Established in 1982 at LaGuardia Community College/ CUNY with a mission to collect, preserve, and make available primary materials documenting the social and political history of New York City. We hold nearly 5,000 cubic feet of archival records and 3,200 reels of microfilm with almost 100,000 photographs and 2,000,000 documents available on our website.

Friday, May 16, 2014


Steven A. Levine
Coordinator for Educational Programs
Sixty years ago today in Brown v. Board of Education, the Supreme Court overturned the "separate but equal" doctrine of Plessy v. Ferguson (1896), declaring in a 9-0 decision that segregation in public schools was unconstitutional.  After the decision, Mayor Robert F. Wagner saw the need to act in New York City stating in a 1955 speech to the United Parents Association that
"We cannot oppose only segregation in the South . . . The studies and analyses of schools in the areas where our Negro and Puerto Rican children live reveal the inequality of physical properties and teaching personnel.  That is not true democracy in education and it is not the American way.  It is certainly not the New York City way."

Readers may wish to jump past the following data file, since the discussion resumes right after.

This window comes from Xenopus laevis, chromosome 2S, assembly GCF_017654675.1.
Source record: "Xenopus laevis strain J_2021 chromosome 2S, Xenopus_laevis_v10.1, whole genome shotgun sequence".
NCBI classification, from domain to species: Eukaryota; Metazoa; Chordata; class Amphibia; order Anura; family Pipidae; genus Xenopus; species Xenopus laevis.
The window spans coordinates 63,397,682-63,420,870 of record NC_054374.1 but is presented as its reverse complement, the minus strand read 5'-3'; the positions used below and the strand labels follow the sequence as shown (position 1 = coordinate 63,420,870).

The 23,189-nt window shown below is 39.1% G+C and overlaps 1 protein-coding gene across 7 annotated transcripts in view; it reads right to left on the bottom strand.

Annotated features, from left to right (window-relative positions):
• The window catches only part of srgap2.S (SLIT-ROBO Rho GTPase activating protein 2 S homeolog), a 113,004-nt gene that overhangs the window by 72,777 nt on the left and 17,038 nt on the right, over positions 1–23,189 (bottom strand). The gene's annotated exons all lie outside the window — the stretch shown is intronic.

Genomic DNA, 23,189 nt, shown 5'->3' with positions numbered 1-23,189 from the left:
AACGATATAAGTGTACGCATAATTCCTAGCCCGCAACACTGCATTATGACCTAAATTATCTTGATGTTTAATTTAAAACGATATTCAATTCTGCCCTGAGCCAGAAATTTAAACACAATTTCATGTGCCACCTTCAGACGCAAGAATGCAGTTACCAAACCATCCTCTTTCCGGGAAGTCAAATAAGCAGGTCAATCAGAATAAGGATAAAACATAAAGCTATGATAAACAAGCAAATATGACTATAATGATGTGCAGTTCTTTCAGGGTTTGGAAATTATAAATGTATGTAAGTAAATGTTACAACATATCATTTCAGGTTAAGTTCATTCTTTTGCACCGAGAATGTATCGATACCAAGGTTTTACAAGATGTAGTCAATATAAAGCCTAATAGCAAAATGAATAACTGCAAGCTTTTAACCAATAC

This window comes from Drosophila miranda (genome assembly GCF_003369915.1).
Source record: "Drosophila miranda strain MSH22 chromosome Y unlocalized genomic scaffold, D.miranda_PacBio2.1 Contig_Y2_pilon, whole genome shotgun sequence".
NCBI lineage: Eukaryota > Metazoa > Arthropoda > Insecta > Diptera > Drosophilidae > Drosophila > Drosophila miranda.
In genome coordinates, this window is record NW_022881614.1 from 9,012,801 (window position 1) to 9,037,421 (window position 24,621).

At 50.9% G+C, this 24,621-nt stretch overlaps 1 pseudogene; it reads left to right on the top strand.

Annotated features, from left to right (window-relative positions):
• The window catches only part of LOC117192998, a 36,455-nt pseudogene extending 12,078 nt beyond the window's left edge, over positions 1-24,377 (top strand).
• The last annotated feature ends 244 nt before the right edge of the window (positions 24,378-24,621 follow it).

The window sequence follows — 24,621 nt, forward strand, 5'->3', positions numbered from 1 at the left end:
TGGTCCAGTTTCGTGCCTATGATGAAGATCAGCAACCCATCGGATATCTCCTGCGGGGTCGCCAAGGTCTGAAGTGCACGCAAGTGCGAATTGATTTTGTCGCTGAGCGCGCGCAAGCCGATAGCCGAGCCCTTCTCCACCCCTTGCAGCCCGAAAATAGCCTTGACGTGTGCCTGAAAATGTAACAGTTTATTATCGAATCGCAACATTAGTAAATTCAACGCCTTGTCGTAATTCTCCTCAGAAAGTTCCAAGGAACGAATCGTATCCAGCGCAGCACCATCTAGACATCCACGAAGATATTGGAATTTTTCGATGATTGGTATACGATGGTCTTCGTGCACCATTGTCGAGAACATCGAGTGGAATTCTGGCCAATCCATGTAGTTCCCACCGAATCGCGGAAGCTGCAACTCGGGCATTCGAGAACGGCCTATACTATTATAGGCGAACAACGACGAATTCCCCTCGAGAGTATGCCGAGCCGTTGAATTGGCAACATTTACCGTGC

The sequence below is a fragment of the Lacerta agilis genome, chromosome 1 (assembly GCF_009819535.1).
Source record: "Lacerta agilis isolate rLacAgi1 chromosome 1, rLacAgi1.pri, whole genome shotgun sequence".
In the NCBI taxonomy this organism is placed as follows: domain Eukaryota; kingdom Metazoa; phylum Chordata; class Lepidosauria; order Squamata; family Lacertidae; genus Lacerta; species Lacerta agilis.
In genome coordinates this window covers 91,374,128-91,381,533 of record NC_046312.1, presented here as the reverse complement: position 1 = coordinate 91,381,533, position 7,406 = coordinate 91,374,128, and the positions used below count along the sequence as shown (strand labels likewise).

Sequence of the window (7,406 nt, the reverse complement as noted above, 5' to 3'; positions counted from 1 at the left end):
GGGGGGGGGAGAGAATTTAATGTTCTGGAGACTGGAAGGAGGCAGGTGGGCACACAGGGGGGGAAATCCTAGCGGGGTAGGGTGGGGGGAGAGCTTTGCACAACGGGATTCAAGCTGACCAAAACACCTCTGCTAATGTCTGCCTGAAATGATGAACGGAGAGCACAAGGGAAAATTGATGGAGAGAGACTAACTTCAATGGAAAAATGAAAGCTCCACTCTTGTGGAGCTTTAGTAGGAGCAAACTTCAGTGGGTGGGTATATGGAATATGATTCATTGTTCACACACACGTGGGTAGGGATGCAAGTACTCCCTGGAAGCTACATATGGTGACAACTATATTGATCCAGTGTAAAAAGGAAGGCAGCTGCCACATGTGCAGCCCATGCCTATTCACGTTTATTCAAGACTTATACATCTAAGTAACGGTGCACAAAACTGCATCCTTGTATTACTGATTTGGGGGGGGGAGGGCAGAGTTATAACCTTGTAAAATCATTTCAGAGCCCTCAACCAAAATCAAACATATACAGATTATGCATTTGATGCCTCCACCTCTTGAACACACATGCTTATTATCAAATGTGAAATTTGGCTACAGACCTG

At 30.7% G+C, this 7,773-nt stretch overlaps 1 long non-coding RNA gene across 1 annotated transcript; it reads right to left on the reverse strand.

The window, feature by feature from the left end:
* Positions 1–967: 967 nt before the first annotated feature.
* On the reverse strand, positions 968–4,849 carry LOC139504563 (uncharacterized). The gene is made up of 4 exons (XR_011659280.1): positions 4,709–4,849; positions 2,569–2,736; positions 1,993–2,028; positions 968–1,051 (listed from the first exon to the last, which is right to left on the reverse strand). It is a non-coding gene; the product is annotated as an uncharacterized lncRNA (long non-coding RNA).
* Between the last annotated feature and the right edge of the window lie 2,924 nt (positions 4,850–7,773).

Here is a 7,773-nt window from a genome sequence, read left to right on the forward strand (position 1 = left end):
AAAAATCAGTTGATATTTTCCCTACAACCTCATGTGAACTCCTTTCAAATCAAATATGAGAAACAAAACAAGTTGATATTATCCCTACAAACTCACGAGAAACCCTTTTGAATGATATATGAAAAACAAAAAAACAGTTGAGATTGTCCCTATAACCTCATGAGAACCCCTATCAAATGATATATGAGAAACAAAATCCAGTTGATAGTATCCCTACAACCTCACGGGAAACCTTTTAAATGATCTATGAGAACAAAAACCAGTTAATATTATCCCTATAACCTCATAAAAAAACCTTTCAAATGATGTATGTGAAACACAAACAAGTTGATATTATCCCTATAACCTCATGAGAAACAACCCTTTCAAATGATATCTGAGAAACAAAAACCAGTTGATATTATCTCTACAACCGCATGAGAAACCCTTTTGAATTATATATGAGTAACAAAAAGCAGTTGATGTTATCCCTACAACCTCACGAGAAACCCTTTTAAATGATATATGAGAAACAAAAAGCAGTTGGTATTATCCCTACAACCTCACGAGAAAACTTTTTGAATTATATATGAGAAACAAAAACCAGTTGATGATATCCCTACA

Wagner spoke these words in earnest and in great contrast to the racist venom of leaders in the South, but segregation was real and difficult to confront in New York City. Racism had deep roots in New York and Mississippi and  desegregation faced resistance in both places.
Sadly, progress that occurred in past decades is being reversed.  A recent report by the UCLA Civil Rights Project found that "New York has the most segregated schools in the country: in 2009, black and Latino students in the state had the highest concentration in intensely-segregated public schools (less than 10% white enrollment), the lowest exposure to white students, and the most uneven distribution with white students across schools.
 Heavily impacting these state rankings is New York City, home to the largest and one of the most segregated public school systems in the nation."

History books describe Brown v. Board of Education as a turning point in history. Joel Motley, the son of NAACP Legal Defense Fund attorney Judge Constance Baker Motley also stressed this in an Archives video. They are correct, but the battles for school desegregation have not only been lost, but forgotten.  Moreover, recent Supreme Court decisions have weakened municipalities' abilities to even address the issue.  And when was the last time any of our political leaders mentioned the issue of school segregation?  In Washington and Albany, policies have favored charter schools, despite the UCLA study showing that charter schools are among the most segregated schools in New York City and in the nation.

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